We've known since the beginning of April that this year's Festival wasn't going ahead. It's a particular shame, because after last year's nightmare session of accommodation booking, this year's worked out comparatively painlessly, and I was looking forward to reporting on the slightly non-standard approach we'd taken. Our deposits have been rolled over into 2021, so we'll see if arts festivals and shared accommodation are still both workable concepts by then.
But this year, we're staring at a Festival calendar with an enormous amount of free space on it. Or are we? As I've mentioned several times over the last five months, many artforms have hurriedly made the transition to the digital realm. Couldn't the greatest arts festival in the chuffing world do the same?
Well, it could, but in a ridiculously piecemeal fashion. Which is why I thought a preview post might be in order.
Some festivals have been and gone already. The wholly imaginary Edinburgh International Film Festival - which, as we know, ceased to exist in 2007 - went digital back in June with a programme of a dozen films, offered for a limited period via Curzon Home Cinema. A couple of them have already been released into the wild since, like the Dardenne Brothers' Young Ahmed and - to be honest, the only one in the programme that really interested me - Jóhann Jóhannsson's Last And First Men.
You've also missed the Edinburgh Jazz and Blues Festival, but on another level you haven't missed it at all. Over four days in July, they streamed a collection of archived performances from previous festivals for free, and then left them all up on YouTube afterwards. So if you've got a couple of dozen hours to spare, you can relive day 1, day 2, the first half of day 3, the second half of day 3, and day 4. A couple of low points from our dipping into the programme: The Gil Scott-Heron Songbook largely ignores the man's verbal genius and uses his songs as an excuse for endless tedious guitar solos, while Samedia Shebeen's world-music-influenced DJ set irritates purely because it's obviously being mimed to a pre-recorded mix. Highlights include the proper DJing of Rebecca Vasmant, the noisy syncopation of Graham Costello’s Strata Expanded, and the sheer entertainment value of Katet attacking the movie themes of John Williams for an hour.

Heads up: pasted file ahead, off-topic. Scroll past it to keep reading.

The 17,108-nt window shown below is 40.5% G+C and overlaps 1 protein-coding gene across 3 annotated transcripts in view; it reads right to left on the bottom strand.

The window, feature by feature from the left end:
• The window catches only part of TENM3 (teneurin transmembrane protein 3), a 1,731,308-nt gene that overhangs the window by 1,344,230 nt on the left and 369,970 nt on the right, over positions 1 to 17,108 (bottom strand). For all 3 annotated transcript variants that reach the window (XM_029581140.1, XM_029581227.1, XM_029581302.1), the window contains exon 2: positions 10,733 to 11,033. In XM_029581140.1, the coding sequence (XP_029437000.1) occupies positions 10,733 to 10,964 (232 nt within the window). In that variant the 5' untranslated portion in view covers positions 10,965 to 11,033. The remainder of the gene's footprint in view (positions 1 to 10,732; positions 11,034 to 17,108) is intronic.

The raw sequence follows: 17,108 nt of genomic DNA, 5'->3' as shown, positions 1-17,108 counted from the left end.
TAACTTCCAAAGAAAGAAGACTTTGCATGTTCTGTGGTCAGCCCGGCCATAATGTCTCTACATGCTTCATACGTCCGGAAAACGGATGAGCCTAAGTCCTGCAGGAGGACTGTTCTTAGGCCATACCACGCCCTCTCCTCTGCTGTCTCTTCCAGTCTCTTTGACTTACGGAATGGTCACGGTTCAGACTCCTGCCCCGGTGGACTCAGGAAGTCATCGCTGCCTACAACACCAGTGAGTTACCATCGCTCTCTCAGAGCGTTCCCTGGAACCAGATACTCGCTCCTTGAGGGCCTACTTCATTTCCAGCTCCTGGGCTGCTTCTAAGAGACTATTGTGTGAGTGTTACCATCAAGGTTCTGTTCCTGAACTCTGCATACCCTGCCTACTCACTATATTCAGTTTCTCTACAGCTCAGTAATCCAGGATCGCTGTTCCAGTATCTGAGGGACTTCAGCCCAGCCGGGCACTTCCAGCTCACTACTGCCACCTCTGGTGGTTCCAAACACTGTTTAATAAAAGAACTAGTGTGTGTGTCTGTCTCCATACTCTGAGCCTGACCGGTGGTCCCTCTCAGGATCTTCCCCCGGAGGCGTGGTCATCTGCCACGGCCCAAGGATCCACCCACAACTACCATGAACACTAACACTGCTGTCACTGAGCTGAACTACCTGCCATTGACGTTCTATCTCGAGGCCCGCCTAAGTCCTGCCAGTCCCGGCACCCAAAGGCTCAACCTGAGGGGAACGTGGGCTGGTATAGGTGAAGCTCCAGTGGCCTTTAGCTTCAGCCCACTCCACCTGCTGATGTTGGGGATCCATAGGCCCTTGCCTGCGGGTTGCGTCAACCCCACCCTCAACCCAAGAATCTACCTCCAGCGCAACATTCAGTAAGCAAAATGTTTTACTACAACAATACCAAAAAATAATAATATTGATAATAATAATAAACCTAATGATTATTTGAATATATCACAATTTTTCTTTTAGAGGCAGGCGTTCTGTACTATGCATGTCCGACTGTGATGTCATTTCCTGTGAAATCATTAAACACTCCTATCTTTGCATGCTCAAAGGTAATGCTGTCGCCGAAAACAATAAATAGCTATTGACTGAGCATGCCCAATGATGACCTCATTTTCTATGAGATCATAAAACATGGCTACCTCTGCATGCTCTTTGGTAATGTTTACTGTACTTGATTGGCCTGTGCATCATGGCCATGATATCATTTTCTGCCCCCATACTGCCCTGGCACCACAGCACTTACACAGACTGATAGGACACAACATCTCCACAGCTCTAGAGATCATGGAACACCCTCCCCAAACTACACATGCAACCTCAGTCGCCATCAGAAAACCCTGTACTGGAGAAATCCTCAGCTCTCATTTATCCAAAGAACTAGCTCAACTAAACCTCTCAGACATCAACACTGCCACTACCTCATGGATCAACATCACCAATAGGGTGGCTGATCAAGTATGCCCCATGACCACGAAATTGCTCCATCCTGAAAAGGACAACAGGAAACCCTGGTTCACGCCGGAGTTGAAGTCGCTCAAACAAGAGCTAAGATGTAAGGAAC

That covers Edinburgh's non-August festivals - now let's look at the stuff that would have been happening around now if it wasn't for that meddling virus. In fact, if you're reading this on the day it goes up, then you're just in time for the start of the Edinburgh International Book Festival, which kicks off on August 15th. A festival that's largely based around face-to-face interviews seems like an ideal candidate for a pivot to video, and they've even managed to find some sort of digital equivalent of the signing table for after the talks, with the chance to get a one-minute Zoom chat with your favourite author. Of the events in the programme, we're most interested in Joshua Wong and his tales from the frontline in Hong Kong: Mieko Kawakami, because we've already been to a couple of events this year about Japanese authors in translation: and Stories and Scran, an event that's being accompanied by actual food (if you live in Edinburgh) or recipe cards (if you live elsewhere).